The trend is now seeping beyond homes. Catered corporate lunches across large and medium organisations, especially those in the technology sector, are becoming a popular perk. Sifted, an American player in the US$9 billion a year corporate catering market, has seized this opportunity by successfully using a recurring revenue model for their office lunch catering business. Closer home, in Australia, the corporate catering market is expected to surpass $4.6 billion by 2018, according to IbisWorld research - signs that a big opportunity for recurring billings is on the horizon.

What’s more, even large companies in the F&B sector such as Starbucks have stepped in to take a bite of the recurring payments pie with novel services such as coffee bean subscription.

Subscriptions in the fitness and wellbeing industries

A FitnessAustralia report estimates that 1.4 million men and 1.8 million women in Australia participate in gym-based fitness activities -- and this number doesn’t even include those who do yoga, Pilates, aerobics, and weightlifting!

For millions of people who take health and fitness seriously, the appeal of having a box of fitness supplements, apparel or fitness gear specially curated for them can be hard to resist. As existing niches break down into micro-niches, companies are targeting subscription-based services for yoga enthusiasts, CrossFit fans,nutrition enthusiasts, marathoners and more.

Gym memberships might have kicked off the recurring revenue trend in the fitness industry, but it has now snowballed into something much bigger and more exciting!

Subscription services in the beauty industry

If market research data is any indication, Australians love their beauty and skincare products. Millennials are a hot market for personal care and cosmetic products as they keep up with the latest trends and frequently purchase products based on new formulas and claims.

Mordor Intelligence expects the Australian cosmetics market alone to notch US$7.7 billion by the end of 2020, and millennials will have a significant role to play in this growth. With cosmetic subscription services such as BellaBox starting as low as $17.95 per month, competition in this sector is abundant but so are the opportunities!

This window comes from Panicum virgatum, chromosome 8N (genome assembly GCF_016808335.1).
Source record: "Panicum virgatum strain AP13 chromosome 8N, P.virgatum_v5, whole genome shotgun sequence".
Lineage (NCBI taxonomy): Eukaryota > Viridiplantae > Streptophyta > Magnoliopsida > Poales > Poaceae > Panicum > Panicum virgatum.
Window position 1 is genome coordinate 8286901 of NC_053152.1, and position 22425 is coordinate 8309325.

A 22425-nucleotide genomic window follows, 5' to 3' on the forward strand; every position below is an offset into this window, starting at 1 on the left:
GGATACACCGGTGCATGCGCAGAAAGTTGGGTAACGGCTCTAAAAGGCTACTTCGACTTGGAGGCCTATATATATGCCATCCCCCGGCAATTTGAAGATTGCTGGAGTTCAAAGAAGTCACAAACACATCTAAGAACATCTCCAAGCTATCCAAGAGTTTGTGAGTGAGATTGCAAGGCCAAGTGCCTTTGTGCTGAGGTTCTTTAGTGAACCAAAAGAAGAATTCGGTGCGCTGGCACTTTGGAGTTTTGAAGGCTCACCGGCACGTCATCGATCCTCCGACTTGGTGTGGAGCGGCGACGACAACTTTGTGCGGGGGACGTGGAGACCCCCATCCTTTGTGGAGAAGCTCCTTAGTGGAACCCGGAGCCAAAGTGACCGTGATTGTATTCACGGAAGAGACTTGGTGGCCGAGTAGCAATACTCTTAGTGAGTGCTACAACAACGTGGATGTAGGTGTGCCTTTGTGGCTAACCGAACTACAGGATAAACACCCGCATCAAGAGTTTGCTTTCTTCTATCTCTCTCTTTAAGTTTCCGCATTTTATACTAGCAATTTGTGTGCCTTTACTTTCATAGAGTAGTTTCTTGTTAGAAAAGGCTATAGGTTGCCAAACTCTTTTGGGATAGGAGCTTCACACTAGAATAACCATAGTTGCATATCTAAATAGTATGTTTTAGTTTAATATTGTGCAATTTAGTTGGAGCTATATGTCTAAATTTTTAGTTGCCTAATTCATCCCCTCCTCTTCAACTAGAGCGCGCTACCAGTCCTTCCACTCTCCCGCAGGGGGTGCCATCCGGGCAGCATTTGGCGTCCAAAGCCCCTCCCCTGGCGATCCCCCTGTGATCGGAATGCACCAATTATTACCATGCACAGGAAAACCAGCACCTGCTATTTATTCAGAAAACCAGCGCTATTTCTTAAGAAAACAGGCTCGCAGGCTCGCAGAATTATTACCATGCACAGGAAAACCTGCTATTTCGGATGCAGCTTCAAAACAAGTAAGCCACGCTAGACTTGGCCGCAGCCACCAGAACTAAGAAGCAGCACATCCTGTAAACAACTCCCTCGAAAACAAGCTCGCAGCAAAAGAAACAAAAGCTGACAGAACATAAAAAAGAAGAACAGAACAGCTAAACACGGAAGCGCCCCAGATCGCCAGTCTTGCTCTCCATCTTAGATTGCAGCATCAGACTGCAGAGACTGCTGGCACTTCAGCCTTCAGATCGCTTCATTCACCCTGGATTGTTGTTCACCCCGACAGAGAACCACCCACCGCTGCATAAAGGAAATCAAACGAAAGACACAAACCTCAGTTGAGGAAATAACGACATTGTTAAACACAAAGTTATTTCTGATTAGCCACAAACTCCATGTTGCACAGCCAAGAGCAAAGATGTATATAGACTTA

As Australian businesses take clues from international markets, an automated recurring revenue model could soon become an asset for many beauty and cosmetic brands.

Recurring billing for the retail industry

The set and forget concept works brilliantly for the retail sector, which is constantly brimming with new products. That’s not all, a recurring payments model also gives retailers the chance to gain detailed insights into customers’ behaviours and preferences, not to forget a predictable flow of income into their coffers and the power to better manage inventory.

For retailers with diverse product offerings, subscription billings also offer the opportunity to cross-sell or upsell products. Amazon’s Subscribe and Save, which offers automated deliveries of peoples’ favourite items, is a case in point.

But while many businesses dealing in products such as pet food, books, toys, gardening supplies have successfully deployed the subscription model, apparel retailers have been slow to warm up to this trend - for obvious reasons!

However, with the growing penetration of interactive virtual reality and artificial intelligence, it is now possible to make apparel shopping a highly personalised experience. For many retailers, the logical next step would be to also make it an automated experience by innovatively leveraging the subscription billing model.


Bambora Collect helps businesses of all sizes to accept recurring payments — be it fundraising donations, instalment plans, insurance premiums, membership programmes, fixed fees or bills — efficiently and securely.

With Bambora Collect, you can easily create and manage payer information, send SMS and email notifications for failed payments, process refunds, schedule payments, and even set up an automated retry for failed payments.

To learn more about how you can reduce missed payments and ensure steady recurring revenue, get in touch with our team today!

About the author

Victoria Galloway is Bambora APAC's Technical Copywriter, and has been writing and producing in the payments and eCommerce space for a number of years, both in the UK and Australia.